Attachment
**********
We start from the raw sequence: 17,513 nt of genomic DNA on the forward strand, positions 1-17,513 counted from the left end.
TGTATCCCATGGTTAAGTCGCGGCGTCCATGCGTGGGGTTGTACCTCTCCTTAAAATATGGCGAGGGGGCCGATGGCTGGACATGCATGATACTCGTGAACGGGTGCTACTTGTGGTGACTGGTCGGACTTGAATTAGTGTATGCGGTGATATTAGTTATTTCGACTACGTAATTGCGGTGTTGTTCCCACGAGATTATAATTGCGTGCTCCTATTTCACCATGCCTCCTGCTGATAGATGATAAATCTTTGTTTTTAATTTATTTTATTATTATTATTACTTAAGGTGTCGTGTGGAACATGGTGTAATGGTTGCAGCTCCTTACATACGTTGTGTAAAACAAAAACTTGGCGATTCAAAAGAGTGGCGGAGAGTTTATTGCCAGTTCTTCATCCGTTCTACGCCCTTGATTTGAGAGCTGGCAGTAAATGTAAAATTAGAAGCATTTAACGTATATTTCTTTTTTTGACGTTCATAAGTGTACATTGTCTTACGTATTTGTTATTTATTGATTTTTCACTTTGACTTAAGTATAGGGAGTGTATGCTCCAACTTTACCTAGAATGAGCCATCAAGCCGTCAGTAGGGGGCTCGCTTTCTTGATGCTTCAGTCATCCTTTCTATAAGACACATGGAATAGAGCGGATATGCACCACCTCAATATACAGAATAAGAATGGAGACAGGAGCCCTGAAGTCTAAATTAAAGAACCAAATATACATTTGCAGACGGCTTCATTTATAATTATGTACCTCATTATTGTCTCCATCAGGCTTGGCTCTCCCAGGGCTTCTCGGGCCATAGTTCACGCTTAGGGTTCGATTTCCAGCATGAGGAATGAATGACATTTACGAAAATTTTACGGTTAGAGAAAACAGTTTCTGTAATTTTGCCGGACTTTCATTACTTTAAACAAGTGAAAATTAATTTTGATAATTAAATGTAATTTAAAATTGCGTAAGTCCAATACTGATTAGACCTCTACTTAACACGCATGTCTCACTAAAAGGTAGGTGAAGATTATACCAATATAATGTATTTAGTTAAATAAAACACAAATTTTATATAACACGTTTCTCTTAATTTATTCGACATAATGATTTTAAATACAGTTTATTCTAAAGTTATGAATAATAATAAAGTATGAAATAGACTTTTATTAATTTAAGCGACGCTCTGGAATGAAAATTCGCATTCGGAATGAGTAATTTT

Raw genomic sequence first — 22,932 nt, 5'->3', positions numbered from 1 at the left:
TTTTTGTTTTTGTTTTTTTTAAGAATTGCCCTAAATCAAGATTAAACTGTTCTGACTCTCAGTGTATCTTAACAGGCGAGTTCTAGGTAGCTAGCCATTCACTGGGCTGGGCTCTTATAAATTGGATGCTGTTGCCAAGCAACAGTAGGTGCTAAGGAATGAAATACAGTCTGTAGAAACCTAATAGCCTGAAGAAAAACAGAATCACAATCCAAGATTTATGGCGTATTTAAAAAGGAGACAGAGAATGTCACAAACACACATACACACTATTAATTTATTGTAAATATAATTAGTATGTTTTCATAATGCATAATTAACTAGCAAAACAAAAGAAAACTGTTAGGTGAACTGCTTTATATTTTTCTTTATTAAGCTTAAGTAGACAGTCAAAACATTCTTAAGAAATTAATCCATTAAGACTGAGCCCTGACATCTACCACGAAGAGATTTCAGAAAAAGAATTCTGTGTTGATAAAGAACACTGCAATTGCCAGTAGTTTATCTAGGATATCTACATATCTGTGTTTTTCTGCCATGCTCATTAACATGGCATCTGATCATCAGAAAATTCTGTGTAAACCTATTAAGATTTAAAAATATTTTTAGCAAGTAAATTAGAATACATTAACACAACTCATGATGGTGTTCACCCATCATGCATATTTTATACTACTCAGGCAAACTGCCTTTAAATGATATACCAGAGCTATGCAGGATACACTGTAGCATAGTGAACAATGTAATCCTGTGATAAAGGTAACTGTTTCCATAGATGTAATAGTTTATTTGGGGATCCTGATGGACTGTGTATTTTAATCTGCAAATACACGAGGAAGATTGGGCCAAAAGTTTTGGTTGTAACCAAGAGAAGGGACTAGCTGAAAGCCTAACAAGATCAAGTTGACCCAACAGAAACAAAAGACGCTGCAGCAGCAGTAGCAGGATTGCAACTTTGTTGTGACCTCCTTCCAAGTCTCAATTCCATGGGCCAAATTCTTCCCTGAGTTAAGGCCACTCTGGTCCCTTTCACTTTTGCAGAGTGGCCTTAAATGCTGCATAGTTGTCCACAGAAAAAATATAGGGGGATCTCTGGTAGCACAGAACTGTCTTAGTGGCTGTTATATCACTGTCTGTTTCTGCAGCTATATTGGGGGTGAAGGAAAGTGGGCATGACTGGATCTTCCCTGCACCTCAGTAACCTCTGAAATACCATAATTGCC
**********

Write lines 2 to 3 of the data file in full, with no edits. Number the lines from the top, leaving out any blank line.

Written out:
TGTATCCCATGGTTAAGTCGCGGCGTCCATGCGTGGGGTTGTACCTCTCCTTAAAATATGGCGAGGGGGCCGATGGCTGGACATGCATGATACTCGTGAACGGGTGCTACTTGTGGTGACTGGTCGGACTTGAATTAGTGTATGCGGTGATATTAGTTATTTCGACTACGTAATTGCGGTGTTGTTCCCACGAGATTATAATTGCGTGCTCCTATTTCACCATGCCTCCTGCTGATAGATGATAAATCTTTGTTTTTAATTTATTTTATTATTATTATTACTTAAGGTGTCGTGTGGAACATGGTGTAATGGTTGCAGCTCCTTACATACGTTGTGTAAAACAAAAACTTGGCGATTCAAAAGAGTGGCGGAGAGTTTATTGCCAGTTCTTCATCCGTTCTACGCCCTTGATTTGAGAGCTGGCAGTAAATGTAAAATTAGAAGCATTTAACGTATATTTCTTTTTTTGACGTTCATAAGTGTACATTGTCTTACGTATTTGTTATTTATTGATTTTTCACTTTGACTTAAGTATAGGGAGTGTATGCTCCAACTTTACCTAGAATGAGCCATCAAGCCGTCAGTAGGGGGCTCGCTTTCTTGATGCTTCAGTCATCCTTTCTATAAGACACATGGAATAGAGCGGATATGCACCACCTCAATATACAGAATAAGAATGGAGACAGGAGCCCTGAAGTCTAAATTAAAGAACCAAATATACATTTGCAGACGGCTTCATTTATAATTATGTACCTCATTATTGTCTCCATCAGGCTTGGCTCTCCCAGGGCTTCTCGGGCCATAGTTCACGCTTAGGGTTCGATTTCCAGCATGAGGAATGAATGACATTTACGAAAATTTTACGGTTAGAGAAAACAGTTTCTGTAATTTTGCCGGACTTTCATTACTTTAAACAAGTGAAAATTAATTTTGATAATTAAATGTAATTTAAAATTGCGTAAGTCCAATACTGATTAGACCTCTACTTAACACGCATGTCTCACTAAAAGGTAGGTGAAGATTATACCAATATAATGTATTTAGTTAAATAAAACACAAATTTTATATAACACGTTTCTCTTAATTTATTCGACATAATGATTTTAAATACAGTTTATTCTAAAGTTATGAATAATAATAAAGTATGAAATAGACTTTTATTAATTTAAGCGACGCTCTGGAATGAAAATTCGCATTCGGAATGAGTAATTTT

Raw genomic sequence first — 22,932 nt, 5'->3', positions numbered from 1 at the left: